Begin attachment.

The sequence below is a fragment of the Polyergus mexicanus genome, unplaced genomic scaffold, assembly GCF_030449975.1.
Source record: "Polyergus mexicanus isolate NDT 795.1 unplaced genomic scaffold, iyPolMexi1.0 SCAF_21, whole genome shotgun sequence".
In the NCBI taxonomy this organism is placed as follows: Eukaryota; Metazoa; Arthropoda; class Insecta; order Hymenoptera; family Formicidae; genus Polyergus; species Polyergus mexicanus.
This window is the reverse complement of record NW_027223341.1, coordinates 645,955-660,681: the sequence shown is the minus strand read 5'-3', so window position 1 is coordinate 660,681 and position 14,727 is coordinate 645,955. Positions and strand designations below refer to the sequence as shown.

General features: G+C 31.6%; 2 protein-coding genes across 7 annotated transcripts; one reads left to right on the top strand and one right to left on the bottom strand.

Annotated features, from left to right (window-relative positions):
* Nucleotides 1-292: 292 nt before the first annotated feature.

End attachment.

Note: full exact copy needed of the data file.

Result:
The sequence below is a fragment of the Polyergus mexicanus genome, unplaced genomic scaffold, assembly GCF_030449975.1.
Source record: "Polyergus mexicanus isolate NDT 795.1 unplaced genomic scaffold, iyPolMexi1.0 SCAF_21, whole genome shotgun sequence".
In the NCBI taxonomy this organism is placed as follows: Eukaryota; Metazoa; Arthropoda; class Insecta; order Hymenoptera; family Formicidae; genus Polyergus; species Polyergus mexicanus.
This window is the reverse complement of record NW_027223341.1, coordinates 645,955-660,681: the sequence shown is the minus strand read 5'-3', so window position 1 is coordinate 660,681 and position 14,727 is coordinate 645,955. Positions and strand designations below refer to the sequence as shown.

General features: G+C 31.6%; 2 protein-coding genes across 7 annotated transcripts; one reads left to right on the top strand and one right to left on the bottom strand.

Annotated features, from left to right (window-relative positions):
* Nucleotides 1-292: 292 nt before the first annotated feature.